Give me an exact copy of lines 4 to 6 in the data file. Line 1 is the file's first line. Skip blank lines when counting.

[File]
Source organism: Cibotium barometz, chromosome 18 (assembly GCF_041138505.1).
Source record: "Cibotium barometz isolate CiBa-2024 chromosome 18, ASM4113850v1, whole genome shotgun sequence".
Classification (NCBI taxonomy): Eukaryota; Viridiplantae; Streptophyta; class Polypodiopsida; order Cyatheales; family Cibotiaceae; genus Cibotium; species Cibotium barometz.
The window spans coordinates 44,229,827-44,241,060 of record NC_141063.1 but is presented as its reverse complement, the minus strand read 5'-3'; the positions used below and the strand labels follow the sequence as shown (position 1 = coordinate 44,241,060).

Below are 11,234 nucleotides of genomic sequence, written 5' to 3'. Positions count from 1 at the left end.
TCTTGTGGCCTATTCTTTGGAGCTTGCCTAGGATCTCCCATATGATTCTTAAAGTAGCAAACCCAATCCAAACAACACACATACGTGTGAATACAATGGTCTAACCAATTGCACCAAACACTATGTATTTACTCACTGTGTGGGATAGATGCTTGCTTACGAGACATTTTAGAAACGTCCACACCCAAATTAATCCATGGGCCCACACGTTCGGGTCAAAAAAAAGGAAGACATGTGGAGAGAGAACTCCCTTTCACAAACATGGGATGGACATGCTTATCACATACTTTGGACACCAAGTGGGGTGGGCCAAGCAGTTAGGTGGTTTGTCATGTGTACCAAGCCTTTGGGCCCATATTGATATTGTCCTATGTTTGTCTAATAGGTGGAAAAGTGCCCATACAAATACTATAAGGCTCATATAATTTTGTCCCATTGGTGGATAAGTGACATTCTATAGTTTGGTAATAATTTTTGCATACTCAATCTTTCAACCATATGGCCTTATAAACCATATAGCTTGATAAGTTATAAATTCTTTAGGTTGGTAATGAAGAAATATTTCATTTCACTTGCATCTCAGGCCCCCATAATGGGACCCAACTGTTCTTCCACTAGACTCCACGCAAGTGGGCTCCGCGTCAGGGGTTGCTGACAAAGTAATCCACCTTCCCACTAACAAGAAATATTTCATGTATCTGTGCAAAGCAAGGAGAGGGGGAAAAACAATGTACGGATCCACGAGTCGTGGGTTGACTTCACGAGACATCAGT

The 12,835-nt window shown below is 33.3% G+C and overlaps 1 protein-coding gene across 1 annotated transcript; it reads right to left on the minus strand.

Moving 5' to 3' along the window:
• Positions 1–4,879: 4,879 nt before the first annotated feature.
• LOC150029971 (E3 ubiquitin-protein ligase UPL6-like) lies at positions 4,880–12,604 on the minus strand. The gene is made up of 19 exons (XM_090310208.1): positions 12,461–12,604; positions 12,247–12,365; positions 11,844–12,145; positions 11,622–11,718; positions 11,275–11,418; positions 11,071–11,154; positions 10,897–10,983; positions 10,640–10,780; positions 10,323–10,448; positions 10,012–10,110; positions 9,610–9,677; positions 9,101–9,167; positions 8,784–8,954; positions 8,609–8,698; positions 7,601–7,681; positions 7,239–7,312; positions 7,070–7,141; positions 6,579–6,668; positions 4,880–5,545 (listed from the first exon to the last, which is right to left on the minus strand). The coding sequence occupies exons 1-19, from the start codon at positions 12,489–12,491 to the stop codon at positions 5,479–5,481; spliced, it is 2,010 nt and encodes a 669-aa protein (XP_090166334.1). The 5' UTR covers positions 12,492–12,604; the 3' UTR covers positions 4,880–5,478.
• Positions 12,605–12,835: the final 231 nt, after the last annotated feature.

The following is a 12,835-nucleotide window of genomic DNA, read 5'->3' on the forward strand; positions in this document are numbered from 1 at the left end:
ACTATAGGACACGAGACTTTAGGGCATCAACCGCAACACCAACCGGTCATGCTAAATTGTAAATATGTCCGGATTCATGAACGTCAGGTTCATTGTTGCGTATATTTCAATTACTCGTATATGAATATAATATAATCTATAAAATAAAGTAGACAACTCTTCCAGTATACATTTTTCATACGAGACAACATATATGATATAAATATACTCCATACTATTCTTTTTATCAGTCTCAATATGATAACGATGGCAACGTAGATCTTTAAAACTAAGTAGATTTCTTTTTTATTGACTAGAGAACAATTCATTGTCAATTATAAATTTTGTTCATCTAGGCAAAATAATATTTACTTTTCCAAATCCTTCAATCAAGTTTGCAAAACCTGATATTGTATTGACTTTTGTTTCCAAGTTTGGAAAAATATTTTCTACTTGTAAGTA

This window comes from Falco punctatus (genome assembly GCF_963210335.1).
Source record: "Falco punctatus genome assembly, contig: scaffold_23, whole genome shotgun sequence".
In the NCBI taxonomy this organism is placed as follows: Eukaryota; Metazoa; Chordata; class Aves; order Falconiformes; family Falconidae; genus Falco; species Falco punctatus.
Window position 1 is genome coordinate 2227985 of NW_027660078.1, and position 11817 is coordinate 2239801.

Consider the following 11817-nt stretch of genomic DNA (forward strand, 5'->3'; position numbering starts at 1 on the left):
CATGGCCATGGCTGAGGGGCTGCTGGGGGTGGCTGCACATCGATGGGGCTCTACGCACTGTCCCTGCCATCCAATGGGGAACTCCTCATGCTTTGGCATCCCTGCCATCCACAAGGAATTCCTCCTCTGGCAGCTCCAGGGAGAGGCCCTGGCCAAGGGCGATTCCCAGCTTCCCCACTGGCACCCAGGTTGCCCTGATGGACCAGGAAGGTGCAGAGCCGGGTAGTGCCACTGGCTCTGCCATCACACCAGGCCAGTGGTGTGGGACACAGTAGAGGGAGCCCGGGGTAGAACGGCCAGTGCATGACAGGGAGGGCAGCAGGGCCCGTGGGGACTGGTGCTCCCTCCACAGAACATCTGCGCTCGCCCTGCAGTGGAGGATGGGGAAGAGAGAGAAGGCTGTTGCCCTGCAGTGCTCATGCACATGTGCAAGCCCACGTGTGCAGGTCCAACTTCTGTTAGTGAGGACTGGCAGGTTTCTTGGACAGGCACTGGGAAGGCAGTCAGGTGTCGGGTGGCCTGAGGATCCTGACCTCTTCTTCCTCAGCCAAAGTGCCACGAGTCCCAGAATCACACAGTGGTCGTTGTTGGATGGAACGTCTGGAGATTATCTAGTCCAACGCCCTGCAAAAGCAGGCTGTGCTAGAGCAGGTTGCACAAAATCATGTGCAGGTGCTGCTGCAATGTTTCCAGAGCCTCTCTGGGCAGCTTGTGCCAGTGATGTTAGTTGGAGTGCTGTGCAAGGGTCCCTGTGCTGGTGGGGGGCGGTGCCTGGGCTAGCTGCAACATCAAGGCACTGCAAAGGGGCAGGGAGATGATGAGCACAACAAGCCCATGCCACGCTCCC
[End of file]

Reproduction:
The window spans coordinates 44,229,827-44,241,060 of record NC_141063.1 but is presented as its reverse complement, the minus strand read 5'-3'; the positions used below and the strand labels follow the sequence as shown (position 1 = coordinate 44,241,060).

Below are 11,234 nucleotides of genomic sequence, written 5' to 3'. Positions count from 1 at the left end.
TCTTGTGGCCTATTCTTTGGAGCTTGCCTAGGATCTCCCATATGATTCTTAAAGTAGCAAACCCAATCCAAACAACACACATACGTGTGAATACAATGGTCTAACCAATTGCACCAAACACTATGTATTTACTCACTGTGTGGGATAGATGCTTGCTTACGAGACATTTTAGAAACGTCCACACCCAAATTAATCCATGGGCCCACACGTTCGGGTCAAAAAAAAGGAAGACATGTGGAGAGAGAACTCCCTTTCACAAACATGGGATGGACATGCTTATCACATACTTTGGACACCAAGTGGGGTGGGCCAAGCAGTTAGGTGGTTTGTCATGTGTACCAAGCCTTTGGGCCCATATTGATATTGTCCTATGTTTGTCTAATAGGTGGAAAAGTGCCCATACAAATACTATAAGGCTCATATAATTTTGTCCCATTGGTGGATAAGTGACATTCTATAGTTTGGTAATAATTTTTGCATACTCAATCTTTCAACCATATGGCCTTATAAACCATATAGCTTGATAAGTTATAAATTCTTTAGGTTGGTAATGAAGAAATATTTCATTTCACTTGCATCTCAGGCCCCCATAATGGGACCCAACTGTTCTTCCACTAGACTCCACGCAAGTGGGCTCCGCGTCAGGGGTTGCTGACAAAGTAATCCACCTTCCCACTAACAAGAAATATTTCATGTATCTGTGCAAAGCAAGGAGAGGGGGAAAAACAATGTACGGATCCACGAGTCGTGGGTTGACTTCACGAGACATCAGT